Flossing is an essential part of maintaining good oral health. However, studies have shown that many of us struggle to floss our teeth properly. Whether it is due to sensory issues or simply poor technique, the consequences of incorrect flossing can be detrimental. Not only can it cause bleeding gums, but it can also lead to gum damage and recession, which goes against the very purpose of flossing.
Gum Bleeding: A Sign of Inflammation
Led by periodontologist David Basali from Tufts University, a team of researchers aimed to find a solution to reduce gum bleeding, a sign of inflammation. It is important to understand that flossing serves the purpose of disrupting the biofilm created by oral microbes, which can lead to various health issues. Our mouths, like other parts of our bodies, harbor both beneficial and harmful bacteria that attach themselves to our teeth, providing easy access to our bloodstream. This invasion triggers an inflammatory response that can result in inflammation in other areas of our bodies, such as the heart and brain, and has even been linked to diseases like cancer and diabetes.
To test the effectiveness of a specific flossing technique, the researchers conducted a randomized and single-blinded clinical trial. They provided a group of volunteers with clear flossing instructions, while a control group continued with their usual flossing routine. The 36 participants, all displaying early signs of dental disease, were assessed four times over an eight-week period.
Results: The Power of Proper Technique
The findings of the study were promising. The trial group, consisting of individuals who followed the prescribed technique, showed significant improvement in gum health. Over the eight-week period, 88 percent of the trial group mastered the flossing technique, resulting in a remarkable 70 percent reduction in gum bleeding. In contrast, the control group, who continued with their usual flossing habits, only experienced a 30 percent reduction.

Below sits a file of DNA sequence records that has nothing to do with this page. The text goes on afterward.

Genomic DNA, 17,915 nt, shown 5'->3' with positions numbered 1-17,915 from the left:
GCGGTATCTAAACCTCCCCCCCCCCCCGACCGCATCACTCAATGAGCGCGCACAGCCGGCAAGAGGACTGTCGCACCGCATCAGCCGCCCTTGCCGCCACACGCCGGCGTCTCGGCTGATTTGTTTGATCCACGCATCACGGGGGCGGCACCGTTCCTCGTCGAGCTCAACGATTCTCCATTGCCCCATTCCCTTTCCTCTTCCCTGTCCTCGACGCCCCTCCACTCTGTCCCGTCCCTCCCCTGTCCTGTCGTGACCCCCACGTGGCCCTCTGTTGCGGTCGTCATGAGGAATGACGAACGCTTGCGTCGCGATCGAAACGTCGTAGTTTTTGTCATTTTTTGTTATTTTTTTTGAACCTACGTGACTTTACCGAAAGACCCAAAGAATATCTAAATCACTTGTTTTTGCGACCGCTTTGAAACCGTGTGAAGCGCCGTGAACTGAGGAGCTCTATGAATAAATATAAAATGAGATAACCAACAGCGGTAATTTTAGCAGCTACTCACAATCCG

The AHVFT Technique: A Step-by-Step Guide to Proper Flossing
Participants in the trial group were instructed to use an adapted horizontal vertical flossing technique (AHVFT). This technique, when done correctly, proved to be highly effective in reducing gum bleeding. Here is a step-by-step guide to the AHVFT:
1. Cut off approximately 32 cm (18 inches) of floss.
2. With palms facing each other, wind each end of the floss around the ring finger of each hand, leaving about 12 cm (6 inches) of floss between both hands.
3. Fold your hands towards the suspended floss, so your palms are facing down, and pick up the floss between your thumb and index finger in each hand.
4. Gently place the floss between two teeth, using your thumb and index finger to control the floss and avoid cutting into the gum.
5. Push the floss up against the side of one tooth and move it back and forth in a sawing motion while applying upward and downward pressure, as if drying your back with a towel.
6. Repeat this technique for all your teeth.
The fact that the trial group consisted of dental students and assistants might explain their willingness to adopt the new technique. However, this study is groundbreaking in proving that using floss with a specific technique can result in less gum infection compared to individuals who stick to their usual flossing routine. These findings offer hope for people who have struggled with flossing, like myself, and encourage us to give this new technique a try.
Proper flossing technique is crucial for maintaining optimal gum health. The study conducted by researchers at Tufts University suggests that mastering the AHVFT technique can lead to a substantial reduction in gum bleeding. By disrupting the biofilm created by oral microbes, this technique helps prevent the negative consequences associated with inflammation. While further research is needed to validate these findings, it is worth exploring this new approach to flossing for better oral health outcomes. So, let’s embrace this breakthrough and incorporate the AHVFT technique into our daily oral hygiene routine. Your gums will thank you!